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what diamond mining looks like

Northern Sierra Leone is marked by Kimberlite pipes (diamondiferous deposits) that millennia ago delivered their precious cargo from the earth’s core toward the surface. The Kimberlite pipes themselves can only be exploited through modern open pit mining methods while the numerous fissures and fractures in the earth’s surface are exploited by sifting through valley bottom gravel by hand. It is along the rivers and in the richest flattest valley bottoms where traditional rice fields and subsistence agriculture predominated that diamond mining has taken the greatest toll. Several local initiatives to restore diamond-mining lands have proven that the pits, when filled in with mixed soil, can produce reasonable agricultural plots. Alluvial diamond mining, unlike many kinds of mining, does not include the use of chemicals or toxic substances.

Young man shoveling in the alluvial diamond pits in Koidu, Kono Sierra Leone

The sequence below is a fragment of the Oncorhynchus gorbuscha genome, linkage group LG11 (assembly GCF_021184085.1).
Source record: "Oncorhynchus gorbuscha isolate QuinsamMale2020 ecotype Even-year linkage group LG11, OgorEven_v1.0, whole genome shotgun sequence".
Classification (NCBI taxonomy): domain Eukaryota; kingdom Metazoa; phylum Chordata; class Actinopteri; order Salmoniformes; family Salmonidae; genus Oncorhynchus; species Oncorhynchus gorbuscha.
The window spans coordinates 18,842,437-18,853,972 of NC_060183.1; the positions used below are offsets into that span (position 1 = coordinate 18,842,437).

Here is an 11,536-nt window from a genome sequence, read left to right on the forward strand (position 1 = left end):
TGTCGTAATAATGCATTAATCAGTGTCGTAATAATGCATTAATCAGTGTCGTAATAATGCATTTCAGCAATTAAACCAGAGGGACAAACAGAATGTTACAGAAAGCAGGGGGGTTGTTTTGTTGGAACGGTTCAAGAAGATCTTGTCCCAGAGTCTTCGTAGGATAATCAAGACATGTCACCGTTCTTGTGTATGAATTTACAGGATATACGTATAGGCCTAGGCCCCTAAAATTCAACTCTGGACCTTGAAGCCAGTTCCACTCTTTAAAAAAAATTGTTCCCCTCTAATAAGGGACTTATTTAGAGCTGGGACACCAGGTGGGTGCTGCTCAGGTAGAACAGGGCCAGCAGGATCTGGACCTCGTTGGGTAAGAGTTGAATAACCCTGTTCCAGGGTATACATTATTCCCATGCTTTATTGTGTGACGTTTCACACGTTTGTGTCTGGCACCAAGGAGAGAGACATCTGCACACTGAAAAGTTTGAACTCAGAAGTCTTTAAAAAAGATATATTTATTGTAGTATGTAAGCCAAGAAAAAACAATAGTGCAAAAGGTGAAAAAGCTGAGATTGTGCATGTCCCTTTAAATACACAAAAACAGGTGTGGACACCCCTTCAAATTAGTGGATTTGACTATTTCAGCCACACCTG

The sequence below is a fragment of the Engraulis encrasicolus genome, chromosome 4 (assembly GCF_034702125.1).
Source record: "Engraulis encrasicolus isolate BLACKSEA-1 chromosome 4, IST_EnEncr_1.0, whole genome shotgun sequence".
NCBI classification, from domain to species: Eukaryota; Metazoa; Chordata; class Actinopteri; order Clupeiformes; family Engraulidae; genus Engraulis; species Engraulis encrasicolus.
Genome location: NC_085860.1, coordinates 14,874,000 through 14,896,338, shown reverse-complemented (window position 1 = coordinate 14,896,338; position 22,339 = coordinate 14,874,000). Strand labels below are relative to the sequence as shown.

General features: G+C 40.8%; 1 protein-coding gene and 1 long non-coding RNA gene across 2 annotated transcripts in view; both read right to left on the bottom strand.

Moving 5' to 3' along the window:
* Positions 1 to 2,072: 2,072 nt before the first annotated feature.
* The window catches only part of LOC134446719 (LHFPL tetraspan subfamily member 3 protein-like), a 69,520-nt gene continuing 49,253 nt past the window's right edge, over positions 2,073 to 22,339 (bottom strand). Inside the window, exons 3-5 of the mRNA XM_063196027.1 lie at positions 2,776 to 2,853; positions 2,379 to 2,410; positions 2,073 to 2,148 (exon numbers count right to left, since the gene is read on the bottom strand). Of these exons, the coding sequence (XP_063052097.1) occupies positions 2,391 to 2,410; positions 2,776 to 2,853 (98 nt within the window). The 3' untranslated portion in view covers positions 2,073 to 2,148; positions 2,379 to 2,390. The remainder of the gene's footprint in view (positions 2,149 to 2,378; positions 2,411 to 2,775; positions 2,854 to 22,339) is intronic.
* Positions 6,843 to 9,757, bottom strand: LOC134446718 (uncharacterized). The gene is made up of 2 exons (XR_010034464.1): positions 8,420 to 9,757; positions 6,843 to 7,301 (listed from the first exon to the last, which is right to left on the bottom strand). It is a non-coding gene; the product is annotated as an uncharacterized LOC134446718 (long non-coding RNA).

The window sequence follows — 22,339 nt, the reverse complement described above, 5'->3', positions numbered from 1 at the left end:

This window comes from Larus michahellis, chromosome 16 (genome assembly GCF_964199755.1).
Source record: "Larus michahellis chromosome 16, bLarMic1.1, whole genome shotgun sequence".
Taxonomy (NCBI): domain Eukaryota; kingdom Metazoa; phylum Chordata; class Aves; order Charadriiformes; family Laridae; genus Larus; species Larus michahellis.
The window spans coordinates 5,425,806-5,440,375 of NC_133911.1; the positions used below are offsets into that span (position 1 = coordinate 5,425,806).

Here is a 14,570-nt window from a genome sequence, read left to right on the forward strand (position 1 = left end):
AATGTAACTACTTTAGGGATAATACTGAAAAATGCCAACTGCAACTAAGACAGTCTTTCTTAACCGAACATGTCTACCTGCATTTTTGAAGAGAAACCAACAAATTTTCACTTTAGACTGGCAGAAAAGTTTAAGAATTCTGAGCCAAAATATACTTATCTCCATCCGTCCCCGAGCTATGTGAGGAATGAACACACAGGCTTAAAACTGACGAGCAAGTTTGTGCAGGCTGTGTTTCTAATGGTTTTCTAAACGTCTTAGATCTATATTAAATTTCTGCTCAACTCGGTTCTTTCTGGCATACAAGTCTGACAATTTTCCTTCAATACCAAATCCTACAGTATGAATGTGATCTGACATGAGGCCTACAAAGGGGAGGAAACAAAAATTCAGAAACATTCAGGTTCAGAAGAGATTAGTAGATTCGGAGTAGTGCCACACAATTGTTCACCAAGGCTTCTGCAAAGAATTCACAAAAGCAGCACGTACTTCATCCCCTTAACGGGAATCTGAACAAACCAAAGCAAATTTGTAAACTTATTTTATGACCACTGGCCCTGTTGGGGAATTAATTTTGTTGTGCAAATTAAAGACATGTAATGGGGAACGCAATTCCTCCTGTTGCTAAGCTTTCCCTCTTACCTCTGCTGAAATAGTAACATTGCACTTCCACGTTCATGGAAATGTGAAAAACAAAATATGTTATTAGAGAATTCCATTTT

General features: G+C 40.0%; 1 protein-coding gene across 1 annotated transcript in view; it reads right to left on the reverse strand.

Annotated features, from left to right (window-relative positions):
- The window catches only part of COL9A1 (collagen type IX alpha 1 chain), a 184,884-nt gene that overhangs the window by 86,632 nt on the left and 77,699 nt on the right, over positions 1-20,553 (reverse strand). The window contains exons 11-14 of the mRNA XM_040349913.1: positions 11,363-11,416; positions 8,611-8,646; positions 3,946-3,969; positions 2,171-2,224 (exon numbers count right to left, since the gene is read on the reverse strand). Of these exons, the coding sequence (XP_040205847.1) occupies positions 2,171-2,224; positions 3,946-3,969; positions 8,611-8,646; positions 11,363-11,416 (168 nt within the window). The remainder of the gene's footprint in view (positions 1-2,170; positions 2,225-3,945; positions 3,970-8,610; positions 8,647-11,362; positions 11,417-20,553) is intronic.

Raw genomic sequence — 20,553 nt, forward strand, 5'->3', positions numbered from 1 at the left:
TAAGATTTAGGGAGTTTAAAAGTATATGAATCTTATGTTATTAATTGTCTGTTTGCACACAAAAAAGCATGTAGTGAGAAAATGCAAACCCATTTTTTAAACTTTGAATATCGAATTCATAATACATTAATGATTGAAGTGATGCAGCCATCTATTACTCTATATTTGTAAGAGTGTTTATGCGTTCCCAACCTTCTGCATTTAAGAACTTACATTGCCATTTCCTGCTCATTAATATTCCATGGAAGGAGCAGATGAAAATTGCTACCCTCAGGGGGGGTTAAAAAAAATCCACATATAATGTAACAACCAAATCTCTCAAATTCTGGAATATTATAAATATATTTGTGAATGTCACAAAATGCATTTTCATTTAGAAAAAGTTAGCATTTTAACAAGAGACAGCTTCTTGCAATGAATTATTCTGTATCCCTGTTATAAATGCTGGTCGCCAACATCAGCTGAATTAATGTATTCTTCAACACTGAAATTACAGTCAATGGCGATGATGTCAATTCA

The alluvial diamonds are found by using placer mining. The simplest technique to extract diamonds from placer ore is similar to panning. Some mined ore is placed in a sieve and agitated with water and diamonds picked out by hand. No chemicals are used in the process.

Workers hired to mine diamonds receive the equivalent of a plate of rice a day in payment unless they discover a gem. The license owner may offer the digger a percentage of the value they give it; not its traded value.

No restoration is required of alluvial diamond sites so the landscape is left cratered.


Copyright One Sky 2006
Site by designworks
Japanese translation by DeLingo